Political relations between Beijing and Harare are warm. In February, Foreign Minister Yang Jiechi called for the lifting of sanctions against the country. The following month, China provided Zimbabwe with a $700 million loan, to be used primarily to develop farming. Meanwhile, Chinese-owned businesses have been exempted from a recent law requiring Zimbabwean businesses to be 51% indigenously owned.

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Chinese Farmers Seek To Till African, South American Soil

Yesterday’s post on the drought in the wheat lands of the northern plain prompted an e-mail (always welcome, but please also free feel to share as a comment) asking whether anything happened about Beijing’s plans to lease farmland in Africa and South America.

This was a hot topic of conversation a year back before the commodities boom — and everything else, come to that  — went bust. Just as China needed to secure strategic supplies of energy and raw materials by investing at the source in supplier nations, so the same logic was applied to food. Last May, the agriculture ministry proposed making supporting overseas land acquisitions by domestic agricultural companies official government policy, similar to the support given to state-owned banks, manufacturers and oil companies to undertake their foreign direct investment.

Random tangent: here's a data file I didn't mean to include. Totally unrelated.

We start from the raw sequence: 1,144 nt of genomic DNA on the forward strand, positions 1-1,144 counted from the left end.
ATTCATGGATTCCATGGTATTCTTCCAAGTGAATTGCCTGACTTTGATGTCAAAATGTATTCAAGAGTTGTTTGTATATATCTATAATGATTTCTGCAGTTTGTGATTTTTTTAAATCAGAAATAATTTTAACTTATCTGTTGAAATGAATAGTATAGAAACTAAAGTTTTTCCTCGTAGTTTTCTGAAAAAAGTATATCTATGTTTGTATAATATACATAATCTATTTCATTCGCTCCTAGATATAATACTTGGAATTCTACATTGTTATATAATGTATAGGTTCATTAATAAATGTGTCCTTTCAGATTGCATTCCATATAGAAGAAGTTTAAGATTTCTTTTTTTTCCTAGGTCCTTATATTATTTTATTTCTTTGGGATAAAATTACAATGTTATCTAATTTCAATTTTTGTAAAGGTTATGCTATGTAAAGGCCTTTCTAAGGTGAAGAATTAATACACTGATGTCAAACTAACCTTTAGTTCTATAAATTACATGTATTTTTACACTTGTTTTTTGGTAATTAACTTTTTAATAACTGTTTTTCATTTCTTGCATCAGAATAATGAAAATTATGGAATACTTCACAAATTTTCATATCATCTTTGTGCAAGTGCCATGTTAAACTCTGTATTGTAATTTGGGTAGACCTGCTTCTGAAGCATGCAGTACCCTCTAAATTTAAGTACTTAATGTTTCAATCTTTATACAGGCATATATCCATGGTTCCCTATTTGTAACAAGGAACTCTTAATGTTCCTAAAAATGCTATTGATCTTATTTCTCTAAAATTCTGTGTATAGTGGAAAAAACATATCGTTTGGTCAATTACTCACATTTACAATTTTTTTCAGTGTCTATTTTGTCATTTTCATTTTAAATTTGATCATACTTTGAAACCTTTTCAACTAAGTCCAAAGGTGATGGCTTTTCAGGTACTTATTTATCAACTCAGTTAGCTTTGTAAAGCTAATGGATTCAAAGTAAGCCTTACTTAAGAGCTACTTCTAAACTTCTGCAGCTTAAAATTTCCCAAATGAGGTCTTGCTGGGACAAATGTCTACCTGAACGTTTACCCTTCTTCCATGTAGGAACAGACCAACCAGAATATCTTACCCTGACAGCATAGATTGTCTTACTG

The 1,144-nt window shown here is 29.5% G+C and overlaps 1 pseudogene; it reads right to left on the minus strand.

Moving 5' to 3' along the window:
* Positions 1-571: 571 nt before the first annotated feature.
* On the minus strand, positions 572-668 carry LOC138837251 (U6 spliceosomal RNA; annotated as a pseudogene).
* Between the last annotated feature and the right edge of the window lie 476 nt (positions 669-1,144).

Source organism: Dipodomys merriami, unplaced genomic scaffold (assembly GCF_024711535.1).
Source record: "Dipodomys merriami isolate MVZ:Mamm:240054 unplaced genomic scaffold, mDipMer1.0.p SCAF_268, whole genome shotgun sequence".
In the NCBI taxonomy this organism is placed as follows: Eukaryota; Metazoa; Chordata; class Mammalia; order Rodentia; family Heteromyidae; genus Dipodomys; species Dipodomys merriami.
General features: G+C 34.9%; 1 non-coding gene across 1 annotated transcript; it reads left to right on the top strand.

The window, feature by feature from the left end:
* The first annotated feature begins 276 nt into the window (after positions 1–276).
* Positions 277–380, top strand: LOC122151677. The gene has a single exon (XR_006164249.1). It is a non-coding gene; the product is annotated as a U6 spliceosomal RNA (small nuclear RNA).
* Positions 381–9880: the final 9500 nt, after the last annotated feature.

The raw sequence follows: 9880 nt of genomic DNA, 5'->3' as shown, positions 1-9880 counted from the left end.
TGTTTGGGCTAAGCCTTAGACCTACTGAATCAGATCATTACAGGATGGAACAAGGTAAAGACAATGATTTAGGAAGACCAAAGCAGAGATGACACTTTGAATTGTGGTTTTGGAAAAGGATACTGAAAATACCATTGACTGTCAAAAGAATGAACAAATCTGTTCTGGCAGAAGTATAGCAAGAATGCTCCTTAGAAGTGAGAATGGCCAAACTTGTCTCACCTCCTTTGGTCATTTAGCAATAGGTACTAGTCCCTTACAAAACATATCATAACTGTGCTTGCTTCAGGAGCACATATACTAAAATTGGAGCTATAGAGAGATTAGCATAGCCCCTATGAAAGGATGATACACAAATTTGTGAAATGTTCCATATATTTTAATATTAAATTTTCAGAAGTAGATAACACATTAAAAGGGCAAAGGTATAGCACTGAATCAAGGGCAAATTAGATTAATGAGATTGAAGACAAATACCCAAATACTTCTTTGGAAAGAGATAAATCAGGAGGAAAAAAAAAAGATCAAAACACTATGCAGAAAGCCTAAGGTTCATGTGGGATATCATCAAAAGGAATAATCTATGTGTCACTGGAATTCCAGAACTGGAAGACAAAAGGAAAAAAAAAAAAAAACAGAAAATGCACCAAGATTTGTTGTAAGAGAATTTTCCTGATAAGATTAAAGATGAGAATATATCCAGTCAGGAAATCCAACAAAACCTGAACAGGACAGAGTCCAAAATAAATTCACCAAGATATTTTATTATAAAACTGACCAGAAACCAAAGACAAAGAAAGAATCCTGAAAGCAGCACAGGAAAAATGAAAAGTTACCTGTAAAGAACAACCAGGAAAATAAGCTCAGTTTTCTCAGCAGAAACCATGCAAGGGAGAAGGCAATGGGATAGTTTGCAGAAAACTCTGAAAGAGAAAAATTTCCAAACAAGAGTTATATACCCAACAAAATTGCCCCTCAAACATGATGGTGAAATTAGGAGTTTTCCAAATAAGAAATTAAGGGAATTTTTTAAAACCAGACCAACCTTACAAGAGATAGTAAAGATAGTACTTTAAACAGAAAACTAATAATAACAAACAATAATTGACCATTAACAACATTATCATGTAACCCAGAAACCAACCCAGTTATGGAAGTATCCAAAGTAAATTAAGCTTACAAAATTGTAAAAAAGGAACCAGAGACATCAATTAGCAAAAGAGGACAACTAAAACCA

China’s demand for commodities has slumped since, but that for food hasn’t. With only 7% of the world’s arable land (and shrinking thanks to urbanization), plus calorie intakes rising, food imports have inevitably been growing. China is only able to pay lip service to its policy of food self-sufficiency, and has been for some years.